Angiogenesis is an important natural process for generation of new vasculature during embryonic development and in tissue or wound repair. Angiogenic growth factors, including numerous cytokines, chemokines and growth factors, activate cells present in existing blood vessels to proliferate and form new vessels, as well as to release additional factors into the microenvironment.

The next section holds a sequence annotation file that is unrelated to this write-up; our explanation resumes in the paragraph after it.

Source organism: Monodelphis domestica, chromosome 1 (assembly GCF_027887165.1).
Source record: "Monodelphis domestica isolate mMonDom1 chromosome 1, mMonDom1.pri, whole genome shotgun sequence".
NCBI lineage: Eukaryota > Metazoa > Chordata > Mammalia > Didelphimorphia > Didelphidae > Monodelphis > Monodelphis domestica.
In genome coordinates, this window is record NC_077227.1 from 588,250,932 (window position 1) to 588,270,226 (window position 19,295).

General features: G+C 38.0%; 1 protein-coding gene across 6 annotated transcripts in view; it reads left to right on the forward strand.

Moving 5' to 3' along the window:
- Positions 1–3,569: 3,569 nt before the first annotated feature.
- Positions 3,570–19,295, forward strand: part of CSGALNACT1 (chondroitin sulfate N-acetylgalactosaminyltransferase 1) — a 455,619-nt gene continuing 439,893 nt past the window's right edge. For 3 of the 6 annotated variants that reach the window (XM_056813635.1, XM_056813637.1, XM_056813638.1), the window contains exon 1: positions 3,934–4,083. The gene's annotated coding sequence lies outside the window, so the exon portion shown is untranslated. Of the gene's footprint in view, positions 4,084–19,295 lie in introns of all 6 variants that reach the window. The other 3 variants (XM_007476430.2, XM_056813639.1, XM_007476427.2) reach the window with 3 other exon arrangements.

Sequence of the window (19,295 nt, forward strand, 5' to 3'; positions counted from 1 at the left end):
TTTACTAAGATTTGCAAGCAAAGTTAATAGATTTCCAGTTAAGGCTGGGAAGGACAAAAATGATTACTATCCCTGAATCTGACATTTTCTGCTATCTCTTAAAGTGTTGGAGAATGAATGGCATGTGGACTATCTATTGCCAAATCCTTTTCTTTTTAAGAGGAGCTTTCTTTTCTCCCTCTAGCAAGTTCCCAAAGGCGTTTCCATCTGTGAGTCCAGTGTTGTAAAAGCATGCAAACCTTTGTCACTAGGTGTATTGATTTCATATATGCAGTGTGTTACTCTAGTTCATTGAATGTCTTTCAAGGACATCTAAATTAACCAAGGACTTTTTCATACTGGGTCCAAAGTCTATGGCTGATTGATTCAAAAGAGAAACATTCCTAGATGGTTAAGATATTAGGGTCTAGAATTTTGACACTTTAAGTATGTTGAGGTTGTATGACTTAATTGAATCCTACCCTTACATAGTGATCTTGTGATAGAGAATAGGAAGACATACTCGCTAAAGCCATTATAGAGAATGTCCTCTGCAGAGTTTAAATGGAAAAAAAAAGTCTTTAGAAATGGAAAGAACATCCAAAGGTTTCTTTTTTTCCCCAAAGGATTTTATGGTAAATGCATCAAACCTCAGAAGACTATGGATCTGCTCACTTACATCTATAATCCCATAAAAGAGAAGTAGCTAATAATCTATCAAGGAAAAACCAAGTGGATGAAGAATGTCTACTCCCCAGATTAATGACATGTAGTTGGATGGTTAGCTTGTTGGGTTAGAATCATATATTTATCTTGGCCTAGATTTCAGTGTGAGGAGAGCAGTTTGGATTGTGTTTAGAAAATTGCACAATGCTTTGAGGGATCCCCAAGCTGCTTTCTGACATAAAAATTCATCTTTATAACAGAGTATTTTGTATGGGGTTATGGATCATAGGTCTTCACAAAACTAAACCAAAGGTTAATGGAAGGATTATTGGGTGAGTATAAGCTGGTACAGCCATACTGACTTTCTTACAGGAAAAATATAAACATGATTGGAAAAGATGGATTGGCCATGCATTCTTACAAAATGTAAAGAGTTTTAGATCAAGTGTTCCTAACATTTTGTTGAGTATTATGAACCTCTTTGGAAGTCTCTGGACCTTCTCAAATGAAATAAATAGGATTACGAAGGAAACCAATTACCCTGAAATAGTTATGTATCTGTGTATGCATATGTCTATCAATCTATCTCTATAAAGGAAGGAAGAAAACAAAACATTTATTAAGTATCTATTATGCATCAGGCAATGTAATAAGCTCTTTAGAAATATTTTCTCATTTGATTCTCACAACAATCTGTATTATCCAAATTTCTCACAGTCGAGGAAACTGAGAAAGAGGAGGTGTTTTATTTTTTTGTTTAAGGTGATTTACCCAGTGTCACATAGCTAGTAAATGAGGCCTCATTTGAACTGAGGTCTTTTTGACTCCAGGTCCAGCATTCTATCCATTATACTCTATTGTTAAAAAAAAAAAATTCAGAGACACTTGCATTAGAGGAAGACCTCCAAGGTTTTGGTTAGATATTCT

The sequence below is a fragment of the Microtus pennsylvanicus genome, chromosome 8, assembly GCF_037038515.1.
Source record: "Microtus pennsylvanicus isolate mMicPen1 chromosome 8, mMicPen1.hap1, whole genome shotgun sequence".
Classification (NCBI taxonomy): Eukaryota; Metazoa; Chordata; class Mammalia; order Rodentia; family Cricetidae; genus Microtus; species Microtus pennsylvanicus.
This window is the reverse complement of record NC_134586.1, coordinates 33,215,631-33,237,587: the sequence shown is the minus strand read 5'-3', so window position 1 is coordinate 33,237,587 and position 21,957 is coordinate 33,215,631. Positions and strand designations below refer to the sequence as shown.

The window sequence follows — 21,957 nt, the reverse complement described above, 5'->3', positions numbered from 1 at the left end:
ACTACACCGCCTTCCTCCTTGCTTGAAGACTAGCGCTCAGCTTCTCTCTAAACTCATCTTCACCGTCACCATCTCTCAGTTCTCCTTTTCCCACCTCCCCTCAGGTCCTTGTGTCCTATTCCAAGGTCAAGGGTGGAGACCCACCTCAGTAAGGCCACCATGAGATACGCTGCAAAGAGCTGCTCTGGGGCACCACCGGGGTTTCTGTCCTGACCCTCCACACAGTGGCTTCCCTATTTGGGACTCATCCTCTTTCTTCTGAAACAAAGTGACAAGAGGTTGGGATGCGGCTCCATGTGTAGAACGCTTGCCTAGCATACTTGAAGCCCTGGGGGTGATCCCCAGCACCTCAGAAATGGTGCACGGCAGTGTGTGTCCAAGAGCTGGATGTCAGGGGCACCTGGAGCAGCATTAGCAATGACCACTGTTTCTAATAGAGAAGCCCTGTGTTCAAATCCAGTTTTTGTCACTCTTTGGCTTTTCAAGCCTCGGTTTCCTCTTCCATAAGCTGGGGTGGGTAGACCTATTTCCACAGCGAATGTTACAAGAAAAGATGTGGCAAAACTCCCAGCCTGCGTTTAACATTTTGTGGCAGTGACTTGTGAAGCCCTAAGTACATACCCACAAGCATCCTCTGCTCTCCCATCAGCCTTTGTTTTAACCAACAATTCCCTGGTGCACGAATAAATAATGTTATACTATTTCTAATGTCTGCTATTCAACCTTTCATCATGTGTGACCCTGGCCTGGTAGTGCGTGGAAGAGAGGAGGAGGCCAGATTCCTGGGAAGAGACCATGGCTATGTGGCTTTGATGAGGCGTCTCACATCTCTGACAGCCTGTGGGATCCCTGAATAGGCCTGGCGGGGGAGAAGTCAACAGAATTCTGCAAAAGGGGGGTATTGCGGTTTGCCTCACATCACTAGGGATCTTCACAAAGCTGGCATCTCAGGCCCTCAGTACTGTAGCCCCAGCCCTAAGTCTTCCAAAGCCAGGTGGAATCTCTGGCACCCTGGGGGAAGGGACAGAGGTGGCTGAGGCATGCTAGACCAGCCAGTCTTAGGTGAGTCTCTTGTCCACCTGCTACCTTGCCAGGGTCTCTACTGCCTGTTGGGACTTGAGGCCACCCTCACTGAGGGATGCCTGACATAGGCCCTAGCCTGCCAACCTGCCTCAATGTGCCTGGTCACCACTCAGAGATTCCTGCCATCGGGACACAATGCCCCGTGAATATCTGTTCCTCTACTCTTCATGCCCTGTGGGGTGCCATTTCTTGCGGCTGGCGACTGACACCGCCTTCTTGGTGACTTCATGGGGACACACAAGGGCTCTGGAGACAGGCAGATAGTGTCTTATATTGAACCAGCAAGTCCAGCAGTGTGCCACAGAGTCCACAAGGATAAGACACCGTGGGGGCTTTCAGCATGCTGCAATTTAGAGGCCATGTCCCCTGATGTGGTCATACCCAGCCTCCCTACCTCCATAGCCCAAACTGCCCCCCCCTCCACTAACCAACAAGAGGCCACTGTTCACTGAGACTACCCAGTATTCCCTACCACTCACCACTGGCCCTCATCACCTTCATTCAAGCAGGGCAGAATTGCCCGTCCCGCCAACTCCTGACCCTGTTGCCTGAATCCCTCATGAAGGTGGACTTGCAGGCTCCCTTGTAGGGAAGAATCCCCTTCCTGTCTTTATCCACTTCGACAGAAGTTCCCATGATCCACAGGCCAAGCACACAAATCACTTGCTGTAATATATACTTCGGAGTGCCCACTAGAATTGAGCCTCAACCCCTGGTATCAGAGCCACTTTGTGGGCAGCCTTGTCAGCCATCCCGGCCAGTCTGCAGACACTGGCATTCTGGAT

While research around this process is important for diseases characterized by poor vascularisation, there is ever-increasing research on angiogenic processes in the development and support of tumorigenesis. Oncogenes can induce the release of angiogenic factors that recruit and reprogram other cells, induce cell differentiation, and establish a tumor microenvironment. Consequently, tumor tissues contain a large number of endothelial cells, fibroblasts and tumor-infiltrating-lymphocytes (TILs) that modulate the immune response in the microenvironment.